Love-Hate Relationships with Pronunciation

Love-Hate Relationships with Pronunciation

By: Curtis Kelly

The Reductionist Audiolingual approach was in its heyday when I came to Japan. Mim-Mem and Pat-Prac were part of the true road English. This was long before Braj Kachru and Larry Smith widened our ideas with the concept of World Englishes, and long before any but a handful of privileged Japanese went abroad. And so, at that time, it was an important social marker for Japanese to be able to speak English with an American or British accent. (Australia, Canada, etc., had not yet been discovered.) Those who could were accorded high status, and obviously, this gave undue, immense privilege to teachers from either of those two countries. Right Donna? (See her article in this issue.)

So, back in the day, our Japanese clientele told us their main goal was to learn English pronunciation, unlike today, when the pleas are centered on learning vocabulary or getting a high TOEIC score. And so, pronunciation is what we taught. And that is what no one learned. “Listen.” “Repeat.” “No! Listen again. “Listen more carefully this time!” “I’ll go slow.” “Watch my tongue.” “No. I did not say ‘lice,’ dammit!”

It was pretty miserable work on both sides of the air waves. And I still remember the supreme joy of “Aha” when a professor told me that pronunciation was a hearing problem not a speaking problem. And so, when the Larry above said that there are many Englishes and that we should respect the wonder of each variety—Indian, Singaporean, Russian, Nigerian, etc.—it was followed with a tidal wave of native speaker teacher relief, and maybe even more of a sigh from the ceaselessly disparaged non-native teachers of English. Interestingly, one of the first people to put World Englishes into a book was Michael Rost, a contributor to this very Think Tank. His EL textbook Listening in the Real World had non-native speakers from all over the world speaking in each chapter, based on the sound idea that once students were out in the work world, it was more likely that they would encounter these varieties than American or British (Sydney and Toronto still undiscovered). Poor Mike. The market tended to dig in on its own narrow idea of what kind of English should be listened to.

Still, relieved of the notion that we had to teach American and British accents, relief that came at the same time that the Audiolingual approach fell out of favor, we could shelve all our tongue and mouth charts and stop teaching pronunciation. The interventions we made after that narrowed down to telling the truly incomprehensible that they should work on their pronunciation (elsewhere).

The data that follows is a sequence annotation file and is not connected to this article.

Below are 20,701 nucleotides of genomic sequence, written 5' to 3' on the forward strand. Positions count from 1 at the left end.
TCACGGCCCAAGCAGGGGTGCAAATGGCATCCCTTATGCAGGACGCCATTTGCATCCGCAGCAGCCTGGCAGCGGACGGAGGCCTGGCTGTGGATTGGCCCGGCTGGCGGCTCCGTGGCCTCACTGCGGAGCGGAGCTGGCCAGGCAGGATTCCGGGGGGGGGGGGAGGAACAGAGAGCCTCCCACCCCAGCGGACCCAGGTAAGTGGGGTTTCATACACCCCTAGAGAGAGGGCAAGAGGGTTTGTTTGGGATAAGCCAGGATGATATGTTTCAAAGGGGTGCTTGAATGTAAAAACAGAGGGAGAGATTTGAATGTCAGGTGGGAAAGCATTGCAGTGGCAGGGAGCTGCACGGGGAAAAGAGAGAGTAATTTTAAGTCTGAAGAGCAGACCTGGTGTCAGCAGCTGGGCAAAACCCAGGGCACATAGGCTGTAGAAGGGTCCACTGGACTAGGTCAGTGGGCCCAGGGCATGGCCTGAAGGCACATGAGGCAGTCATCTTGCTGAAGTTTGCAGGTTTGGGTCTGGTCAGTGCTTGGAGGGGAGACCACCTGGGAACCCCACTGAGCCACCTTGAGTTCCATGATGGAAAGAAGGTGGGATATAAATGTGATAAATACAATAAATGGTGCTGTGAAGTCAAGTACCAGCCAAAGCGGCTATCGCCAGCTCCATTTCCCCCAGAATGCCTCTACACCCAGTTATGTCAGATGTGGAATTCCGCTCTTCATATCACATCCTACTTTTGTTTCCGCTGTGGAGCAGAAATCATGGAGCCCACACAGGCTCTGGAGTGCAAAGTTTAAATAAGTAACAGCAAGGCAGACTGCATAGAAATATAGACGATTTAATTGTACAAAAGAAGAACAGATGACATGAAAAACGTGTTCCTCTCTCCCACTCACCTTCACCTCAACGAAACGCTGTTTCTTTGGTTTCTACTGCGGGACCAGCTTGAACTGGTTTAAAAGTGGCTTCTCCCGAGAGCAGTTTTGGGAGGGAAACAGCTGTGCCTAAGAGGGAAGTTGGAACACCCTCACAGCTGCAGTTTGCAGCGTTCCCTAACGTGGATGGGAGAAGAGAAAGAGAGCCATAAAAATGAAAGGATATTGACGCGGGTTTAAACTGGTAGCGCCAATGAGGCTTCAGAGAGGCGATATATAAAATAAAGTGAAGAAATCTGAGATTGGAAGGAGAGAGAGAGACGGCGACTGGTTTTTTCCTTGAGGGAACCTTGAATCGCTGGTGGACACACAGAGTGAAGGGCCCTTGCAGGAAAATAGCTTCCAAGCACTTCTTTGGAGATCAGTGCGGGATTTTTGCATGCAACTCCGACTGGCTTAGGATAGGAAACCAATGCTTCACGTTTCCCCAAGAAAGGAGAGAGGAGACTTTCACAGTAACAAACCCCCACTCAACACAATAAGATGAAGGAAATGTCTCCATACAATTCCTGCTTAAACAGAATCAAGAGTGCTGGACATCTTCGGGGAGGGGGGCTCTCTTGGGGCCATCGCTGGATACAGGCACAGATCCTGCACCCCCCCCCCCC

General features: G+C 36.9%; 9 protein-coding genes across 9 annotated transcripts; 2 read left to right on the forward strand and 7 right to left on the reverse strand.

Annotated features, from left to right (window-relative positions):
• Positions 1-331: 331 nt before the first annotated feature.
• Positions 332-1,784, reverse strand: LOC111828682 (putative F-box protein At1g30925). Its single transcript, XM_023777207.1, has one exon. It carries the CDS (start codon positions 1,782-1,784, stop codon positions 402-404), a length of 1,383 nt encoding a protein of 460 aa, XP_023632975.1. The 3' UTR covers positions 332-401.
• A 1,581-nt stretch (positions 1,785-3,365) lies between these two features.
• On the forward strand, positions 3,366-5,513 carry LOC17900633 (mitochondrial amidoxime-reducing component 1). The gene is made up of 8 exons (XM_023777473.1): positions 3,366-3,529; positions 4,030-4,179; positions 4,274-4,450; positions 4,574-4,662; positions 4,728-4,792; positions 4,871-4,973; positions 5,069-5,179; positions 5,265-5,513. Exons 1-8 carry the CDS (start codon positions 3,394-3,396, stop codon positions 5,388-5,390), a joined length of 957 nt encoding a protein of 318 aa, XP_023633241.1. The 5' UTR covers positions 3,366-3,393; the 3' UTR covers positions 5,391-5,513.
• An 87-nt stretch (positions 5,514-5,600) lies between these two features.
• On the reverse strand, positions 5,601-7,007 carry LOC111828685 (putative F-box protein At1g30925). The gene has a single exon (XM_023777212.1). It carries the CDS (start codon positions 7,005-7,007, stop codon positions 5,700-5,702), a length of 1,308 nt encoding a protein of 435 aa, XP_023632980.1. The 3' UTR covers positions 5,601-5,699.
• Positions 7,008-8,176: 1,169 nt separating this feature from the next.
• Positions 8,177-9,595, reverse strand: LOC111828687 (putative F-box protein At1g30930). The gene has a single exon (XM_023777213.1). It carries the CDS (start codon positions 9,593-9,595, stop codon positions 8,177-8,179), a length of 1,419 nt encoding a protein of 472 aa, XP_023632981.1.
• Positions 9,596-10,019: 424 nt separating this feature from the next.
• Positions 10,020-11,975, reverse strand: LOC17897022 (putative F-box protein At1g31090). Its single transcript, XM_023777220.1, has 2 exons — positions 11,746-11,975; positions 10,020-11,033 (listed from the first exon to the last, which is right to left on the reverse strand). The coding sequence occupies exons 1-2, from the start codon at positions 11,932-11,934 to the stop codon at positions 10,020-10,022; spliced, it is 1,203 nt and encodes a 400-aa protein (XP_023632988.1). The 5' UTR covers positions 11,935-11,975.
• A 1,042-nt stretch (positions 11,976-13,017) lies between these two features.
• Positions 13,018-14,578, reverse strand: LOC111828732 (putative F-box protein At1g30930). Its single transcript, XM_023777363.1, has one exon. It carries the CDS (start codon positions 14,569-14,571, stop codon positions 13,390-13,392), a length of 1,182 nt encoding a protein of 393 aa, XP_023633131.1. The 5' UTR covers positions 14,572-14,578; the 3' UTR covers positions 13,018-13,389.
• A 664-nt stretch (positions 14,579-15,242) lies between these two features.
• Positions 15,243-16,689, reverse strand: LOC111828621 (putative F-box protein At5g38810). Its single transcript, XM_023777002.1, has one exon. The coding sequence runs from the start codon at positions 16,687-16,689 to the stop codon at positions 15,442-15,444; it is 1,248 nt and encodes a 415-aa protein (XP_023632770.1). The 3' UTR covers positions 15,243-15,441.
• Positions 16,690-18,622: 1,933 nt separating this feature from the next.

And so ended my love-hate-hate-hate relationship with pronunciation. Until now, that is. Working with our editors to put this lovely issue together makes me want to dust those mouth charts off and try again. There be dragons here, folks, big ideas that will change your thinking. Ideas that, had I only known then, would have saved a lot of pain. The students more than mine. Or maybe it is better I didn’t. The hurtful things I did in the classroom, with less than zero results, led me to a life mission that I cherish: “To relieve the suffering of the classroom.”

Still, there is no reason you and your learners should go through what I and mine did. So, rather than sweeping the teaching of pronunciation under the carpet as I did, bring it out into the sunshine, and let this issue open the curtains for you. There is good stuff here, all the way from the front to the back (or top to bottom if you scroll), explaining why we should teach pronunciation, who can do it, how baby brains fossilize, the way learners experience it, what really needs to be taught, and how, ending up with a heart-rending story by our favorite muse, Tim Murphey, who tells why not being appreciated doesn’t matter. Read on. And let our contributors make you the ones with immense privilege.

Quiz: The people scattered throughout the article are all related to something written in it (not in order). How many can you identify? Answers in “Something Different” on the main page.

Curtis Hart Kelly has smiled sympathetically 16436 times, once a day since he arrived, for each time one of his beloved Japanese compatriots tried to work through the ‘r’s and ‘l’s in his name.

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